We were re-reading our #206 and became disconsolate. As expressed, the universal teaching of “we” and “they,” taught to the young [ undoubtedly, to furnish them with an individual identity and a sense of belonging] effectively  plants seeds of discord, predictably festering and morphing into prejudice, warfare, and human tragedy. Unexpectedly, at such time a sudden recollection of a joyous and memorable event occurring several years ago, flashed into our mind and not only rewarded us with renewed hope, but fortuitously provided an antidotal preventative, as well as a cure, for such pathology of hatred and fear of the “other” (religion, race, ethnicity, belief system). First, the remembrance.

A good friend had invited us to the wedding ceremony and reception of his son. As it happens, the father of the groom was part Native American, the mother, Jewish. The bride’s family were Hindu-Americans, descendants of immigrants from the Indian Continent.  The occasion was attended by a large, diverse and multi-ethnic mix of celebrants, all of whom visibly enjoyed the happy event. The timely occurrence of this memory effected a positive change in our mood, and as stated, articulated an instructive primer on the evident cure for the dangerous and tragic pathology of “we” and “they.”

The ceremonials, presided over by a distinguished Guru, incorporated cultural wedding traditions derived from the traditions of the Cherokee (groom offers firewood to bride, couple are draped in blankets pinned together, the Jewish (smashing of wineglass) and the Indian (bride’s mother gifting bride to groom). Prayers and blessings were multi-cultural as, most enjoyably, was the food. Our sole complaint was the choice of  American rock music (we had expected some sitar music and Native American chant).

Admittedly, the event was somewhat extraordinary, in that it was multi-ethnic, featuring beautiful silk saris, multi-lingual toasts and blessing and some culturally traditional dancing [ but mostly American rock and roll]. The celebratory interaction was spontaneously and universally warm and affectionate, making the happening a great and memorable success. We appreciated, above all, the discovery and dynamics of an enjoyable, and effective antidote to the eternal toxic theory of “we” and “they.”

During the rearing and nurturance of our children, it certainly would be a salubrious and beneficial policy, to refrain from, solely and exclusively, teaching lessons in our own folkways, and to wisely include some enlightenment on the analogous ways of other peoples, emphasizing the commonality of mankind. For example, we can explain the functionality of chopsticks to knives and forks, the daily drinking of tea to the regular cup of coffee, the similarity of idealistic goals of all religions, the observation that traditional folkways of other cultures are historically meaningful, just as ours are. The theme is commonality, “us,” not the ultimately poisonous lesson of insularity, “them.”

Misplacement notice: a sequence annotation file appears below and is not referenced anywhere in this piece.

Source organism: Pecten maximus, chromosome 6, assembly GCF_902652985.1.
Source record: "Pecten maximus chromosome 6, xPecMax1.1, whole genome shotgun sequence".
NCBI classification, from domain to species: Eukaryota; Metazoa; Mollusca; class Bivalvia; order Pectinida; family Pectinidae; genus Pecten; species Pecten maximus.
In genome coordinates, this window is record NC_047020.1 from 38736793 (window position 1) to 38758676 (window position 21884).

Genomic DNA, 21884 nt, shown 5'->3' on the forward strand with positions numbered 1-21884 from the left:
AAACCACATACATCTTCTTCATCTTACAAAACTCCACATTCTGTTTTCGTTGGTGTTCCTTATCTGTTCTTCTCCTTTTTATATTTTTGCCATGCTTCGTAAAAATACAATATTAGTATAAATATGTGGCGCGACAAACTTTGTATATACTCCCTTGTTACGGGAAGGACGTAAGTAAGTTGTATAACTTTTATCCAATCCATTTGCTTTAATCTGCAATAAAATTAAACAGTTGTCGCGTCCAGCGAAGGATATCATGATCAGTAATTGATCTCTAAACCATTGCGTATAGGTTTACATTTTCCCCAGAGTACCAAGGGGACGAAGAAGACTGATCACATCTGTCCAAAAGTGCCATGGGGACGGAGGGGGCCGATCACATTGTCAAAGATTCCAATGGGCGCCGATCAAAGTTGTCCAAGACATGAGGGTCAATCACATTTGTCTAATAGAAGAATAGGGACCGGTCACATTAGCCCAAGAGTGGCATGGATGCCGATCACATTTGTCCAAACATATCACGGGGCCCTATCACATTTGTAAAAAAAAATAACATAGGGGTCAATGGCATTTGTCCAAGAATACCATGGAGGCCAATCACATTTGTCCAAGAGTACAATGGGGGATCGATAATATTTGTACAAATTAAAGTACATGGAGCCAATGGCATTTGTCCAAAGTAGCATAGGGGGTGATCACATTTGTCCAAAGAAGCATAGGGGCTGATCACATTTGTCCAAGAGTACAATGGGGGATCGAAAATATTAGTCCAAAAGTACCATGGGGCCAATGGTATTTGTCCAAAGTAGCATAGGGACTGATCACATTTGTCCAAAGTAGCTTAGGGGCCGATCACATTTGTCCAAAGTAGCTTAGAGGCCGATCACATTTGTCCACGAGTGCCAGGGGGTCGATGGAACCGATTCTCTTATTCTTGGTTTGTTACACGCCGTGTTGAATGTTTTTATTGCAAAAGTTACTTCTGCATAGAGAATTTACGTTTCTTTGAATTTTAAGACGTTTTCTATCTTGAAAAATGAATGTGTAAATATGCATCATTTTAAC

For older members of society, already tainted by thoughtless and improvident childhood lessons [ it being too late for an antidotal dose of such wholesome messaging], we would respectively prescribe an effective cure, consisting of the following salubrious activities:

  1. Socialize with others of alternate ethnos and belief systems;invite friends of different nationality to your home,
  2. Listen on occasion to the music of other cultures,
  3. Exchange folktales, recipes, experiences with others,
  4. Learn about other cultures, their history and traditions,
  5. Attend museum displays of international exhibits and art, and,
  6. ** Very important—Do not passively tolerate ethnic jokes or slurs.

We can, ultimately, attain world peace by a universal awareness of the essential commonality and worth of all human inhabitants of our planet, and, especially, by teaching such principle to our young.


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Retired from the practice of law'; former Editor in Chief of Law Review; Phi Beta Kappa; Poet. Essayist Literature Student and enthusiast.

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